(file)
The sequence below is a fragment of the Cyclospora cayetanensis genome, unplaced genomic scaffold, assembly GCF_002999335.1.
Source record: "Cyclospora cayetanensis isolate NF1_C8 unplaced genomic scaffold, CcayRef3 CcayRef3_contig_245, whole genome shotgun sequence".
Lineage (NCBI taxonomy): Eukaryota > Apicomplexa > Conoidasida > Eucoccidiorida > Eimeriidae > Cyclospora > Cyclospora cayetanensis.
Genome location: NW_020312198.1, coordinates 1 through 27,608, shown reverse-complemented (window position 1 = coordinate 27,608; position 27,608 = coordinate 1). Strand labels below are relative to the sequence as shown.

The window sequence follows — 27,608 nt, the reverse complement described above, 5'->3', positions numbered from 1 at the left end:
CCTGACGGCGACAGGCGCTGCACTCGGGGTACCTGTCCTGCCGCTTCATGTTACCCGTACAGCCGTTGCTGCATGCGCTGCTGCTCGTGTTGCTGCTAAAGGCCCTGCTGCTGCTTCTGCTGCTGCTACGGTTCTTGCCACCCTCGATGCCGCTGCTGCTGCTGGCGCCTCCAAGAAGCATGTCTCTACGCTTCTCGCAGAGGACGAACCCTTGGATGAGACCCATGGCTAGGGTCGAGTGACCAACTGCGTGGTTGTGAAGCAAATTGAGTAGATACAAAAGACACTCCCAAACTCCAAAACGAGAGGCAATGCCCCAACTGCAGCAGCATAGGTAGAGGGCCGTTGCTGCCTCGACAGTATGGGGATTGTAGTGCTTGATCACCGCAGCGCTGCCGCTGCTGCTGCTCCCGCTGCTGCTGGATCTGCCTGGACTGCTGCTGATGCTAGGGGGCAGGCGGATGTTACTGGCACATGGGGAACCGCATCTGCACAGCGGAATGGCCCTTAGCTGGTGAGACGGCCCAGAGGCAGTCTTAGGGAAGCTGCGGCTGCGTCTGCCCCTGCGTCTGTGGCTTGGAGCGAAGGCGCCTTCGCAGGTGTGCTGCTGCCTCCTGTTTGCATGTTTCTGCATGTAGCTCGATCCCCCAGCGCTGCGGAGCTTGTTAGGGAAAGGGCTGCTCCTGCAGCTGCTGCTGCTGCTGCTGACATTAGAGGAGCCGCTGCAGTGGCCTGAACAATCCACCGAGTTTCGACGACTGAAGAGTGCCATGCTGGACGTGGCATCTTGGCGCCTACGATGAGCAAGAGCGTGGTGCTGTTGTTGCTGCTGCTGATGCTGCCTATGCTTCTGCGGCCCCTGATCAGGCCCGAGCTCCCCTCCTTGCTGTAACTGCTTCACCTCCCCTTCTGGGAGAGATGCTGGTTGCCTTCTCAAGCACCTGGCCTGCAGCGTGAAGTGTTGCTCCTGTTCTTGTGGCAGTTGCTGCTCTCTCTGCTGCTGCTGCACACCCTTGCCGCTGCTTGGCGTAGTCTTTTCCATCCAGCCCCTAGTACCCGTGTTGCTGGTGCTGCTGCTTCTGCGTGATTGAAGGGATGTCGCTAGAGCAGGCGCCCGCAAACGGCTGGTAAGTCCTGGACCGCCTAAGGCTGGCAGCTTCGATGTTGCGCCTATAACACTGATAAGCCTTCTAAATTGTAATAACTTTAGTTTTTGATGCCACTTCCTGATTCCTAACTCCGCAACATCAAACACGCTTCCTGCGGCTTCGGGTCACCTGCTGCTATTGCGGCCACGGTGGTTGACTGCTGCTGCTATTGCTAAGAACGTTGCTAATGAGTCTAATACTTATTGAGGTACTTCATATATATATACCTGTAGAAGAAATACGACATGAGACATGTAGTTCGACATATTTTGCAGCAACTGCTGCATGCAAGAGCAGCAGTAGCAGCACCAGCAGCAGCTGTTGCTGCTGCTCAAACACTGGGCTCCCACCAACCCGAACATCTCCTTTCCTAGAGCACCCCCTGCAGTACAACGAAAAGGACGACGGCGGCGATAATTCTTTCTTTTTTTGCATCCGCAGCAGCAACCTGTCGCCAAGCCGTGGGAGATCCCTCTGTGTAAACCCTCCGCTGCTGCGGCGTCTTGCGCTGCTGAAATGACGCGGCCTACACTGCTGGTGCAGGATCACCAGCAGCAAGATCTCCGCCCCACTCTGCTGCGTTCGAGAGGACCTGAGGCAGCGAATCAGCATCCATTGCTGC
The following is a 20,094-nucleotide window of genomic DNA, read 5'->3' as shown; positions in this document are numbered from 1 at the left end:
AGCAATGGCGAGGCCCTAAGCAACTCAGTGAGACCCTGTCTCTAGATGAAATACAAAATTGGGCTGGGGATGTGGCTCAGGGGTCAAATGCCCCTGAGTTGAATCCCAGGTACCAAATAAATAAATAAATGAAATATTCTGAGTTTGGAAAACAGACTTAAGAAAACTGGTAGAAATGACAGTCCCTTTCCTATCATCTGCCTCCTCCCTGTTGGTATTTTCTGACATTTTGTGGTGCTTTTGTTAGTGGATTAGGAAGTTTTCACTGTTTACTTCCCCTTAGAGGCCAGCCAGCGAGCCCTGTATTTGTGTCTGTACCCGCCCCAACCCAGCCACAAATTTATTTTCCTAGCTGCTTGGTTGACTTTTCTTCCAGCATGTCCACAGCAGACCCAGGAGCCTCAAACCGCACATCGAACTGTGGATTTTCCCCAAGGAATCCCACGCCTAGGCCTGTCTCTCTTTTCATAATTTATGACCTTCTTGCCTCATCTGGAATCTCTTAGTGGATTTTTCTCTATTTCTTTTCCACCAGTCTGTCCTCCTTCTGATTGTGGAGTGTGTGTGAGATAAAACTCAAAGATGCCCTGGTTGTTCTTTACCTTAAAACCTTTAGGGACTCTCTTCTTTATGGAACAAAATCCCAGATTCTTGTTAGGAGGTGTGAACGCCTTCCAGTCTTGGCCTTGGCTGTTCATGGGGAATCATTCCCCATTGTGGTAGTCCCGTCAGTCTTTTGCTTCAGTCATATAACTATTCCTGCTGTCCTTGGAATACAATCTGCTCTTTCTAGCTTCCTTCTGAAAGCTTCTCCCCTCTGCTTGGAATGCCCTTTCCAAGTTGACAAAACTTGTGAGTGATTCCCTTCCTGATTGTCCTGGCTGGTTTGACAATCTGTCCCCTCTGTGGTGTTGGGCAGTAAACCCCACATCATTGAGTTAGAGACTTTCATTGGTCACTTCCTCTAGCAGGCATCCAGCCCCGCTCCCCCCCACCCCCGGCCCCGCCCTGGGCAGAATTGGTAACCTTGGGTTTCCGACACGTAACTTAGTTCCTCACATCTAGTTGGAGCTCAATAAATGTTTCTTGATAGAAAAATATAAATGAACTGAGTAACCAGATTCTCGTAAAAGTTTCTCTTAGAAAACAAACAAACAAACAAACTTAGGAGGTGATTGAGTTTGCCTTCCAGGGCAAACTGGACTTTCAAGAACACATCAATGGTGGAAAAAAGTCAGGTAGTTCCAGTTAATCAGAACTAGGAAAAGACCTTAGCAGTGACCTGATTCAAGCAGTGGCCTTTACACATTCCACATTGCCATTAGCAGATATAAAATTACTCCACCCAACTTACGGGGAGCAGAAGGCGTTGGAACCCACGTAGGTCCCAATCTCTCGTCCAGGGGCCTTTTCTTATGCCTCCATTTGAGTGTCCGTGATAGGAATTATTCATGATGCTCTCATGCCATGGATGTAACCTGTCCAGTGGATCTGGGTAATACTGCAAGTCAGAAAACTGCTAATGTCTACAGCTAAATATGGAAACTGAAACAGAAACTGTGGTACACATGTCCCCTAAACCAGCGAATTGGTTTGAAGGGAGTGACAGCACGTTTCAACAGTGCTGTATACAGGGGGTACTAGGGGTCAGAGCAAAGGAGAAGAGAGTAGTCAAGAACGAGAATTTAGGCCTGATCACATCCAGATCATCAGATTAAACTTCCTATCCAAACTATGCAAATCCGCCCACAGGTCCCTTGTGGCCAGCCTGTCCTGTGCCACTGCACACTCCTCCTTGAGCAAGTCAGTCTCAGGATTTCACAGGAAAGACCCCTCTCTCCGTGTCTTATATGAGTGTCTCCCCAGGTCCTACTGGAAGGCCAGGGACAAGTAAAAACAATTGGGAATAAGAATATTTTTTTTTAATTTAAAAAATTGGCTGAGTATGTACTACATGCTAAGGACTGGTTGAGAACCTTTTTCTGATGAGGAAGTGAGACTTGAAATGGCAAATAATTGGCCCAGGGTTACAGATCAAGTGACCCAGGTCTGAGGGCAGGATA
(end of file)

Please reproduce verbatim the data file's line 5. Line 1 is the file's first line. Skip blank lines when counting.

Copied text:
The window sequence follows — 27,608 nt, the reverse complement described above, 5'->3', positions numbered from 1 at the left end: